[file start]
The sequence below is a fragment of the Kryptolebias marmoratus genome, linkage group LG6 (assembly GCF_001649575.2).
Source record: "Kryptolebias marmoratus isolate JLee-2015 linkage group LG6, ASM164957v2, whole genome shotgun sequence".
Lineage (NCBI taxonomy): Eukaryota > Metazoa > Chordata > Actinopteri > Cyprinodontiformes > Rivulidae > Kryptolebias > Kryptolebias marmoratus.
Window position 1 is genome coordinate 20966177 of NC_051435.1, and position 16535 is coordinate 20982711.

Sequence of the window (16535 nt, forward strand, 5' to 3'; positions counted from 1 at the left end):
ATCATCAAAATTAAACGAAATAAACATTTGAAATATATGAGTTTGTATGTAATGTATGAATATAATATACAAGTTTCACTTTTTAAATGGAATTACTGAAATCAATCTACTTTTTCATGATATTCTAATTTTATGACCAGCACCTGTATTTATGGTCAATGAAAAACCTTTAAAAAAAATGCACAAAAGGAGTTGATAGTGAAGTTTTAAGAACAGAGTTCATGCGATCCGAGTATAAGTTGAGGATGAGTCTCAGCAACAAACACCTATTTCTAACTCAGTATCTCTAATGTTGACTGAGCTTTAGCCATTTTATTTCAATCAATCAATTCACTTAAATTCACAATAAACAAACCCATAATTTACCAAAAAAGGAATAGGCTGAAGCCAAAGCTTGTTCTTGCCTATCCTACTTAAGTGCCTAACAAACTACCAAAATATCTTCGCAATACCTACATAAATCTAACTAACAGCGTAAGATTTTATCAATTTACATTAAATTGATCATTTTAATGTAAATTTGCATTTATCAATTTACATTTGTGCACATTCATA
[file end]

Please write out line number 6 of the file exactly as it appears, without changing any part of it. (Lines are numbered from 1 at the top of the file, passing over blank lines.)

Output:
ATCATCAAAATTAAACGAAATAAACATTTGAAATATATGAGTTTGTATGTAATGTATGAATATAATATACAAGTTTCACTTTTTAAATGGAATTACTGAAATCAATCTACTTTTTCATGATATTCTAATTTTATGACCAGCACCTGTATTTATGGTCAATGAAAAACCTTTAAAAAAAATGCACAAAAGGAGTTGATAGTGAAGTTTTAAGAACAGAGTTCATGCGATCCGAGTATAAGTTGAGGATGAGTCTCAGCAACAAACACCTATTTCTAACTCAGTATCTCTAATGTTGACTGAGCTTTAGCCATTTTATTTCAATCAATCAATTCACTTAAATTCACAATAAACAAACCCATAATTTACCAAAAAAGGAATAGGCTGAAGCCAAAGCTTGTTCTTGCCTATCCTACTTAAGTGCCTAACAAACTACCAAAATATCTTCGCAATACCTACATAAATCTAACTAACAGCGTAAGATTTTATCAATTTACATTAAATTGATCATTTTAATGTAAATTTGCATTTATCAATTTACATTTGTGCACATTCATA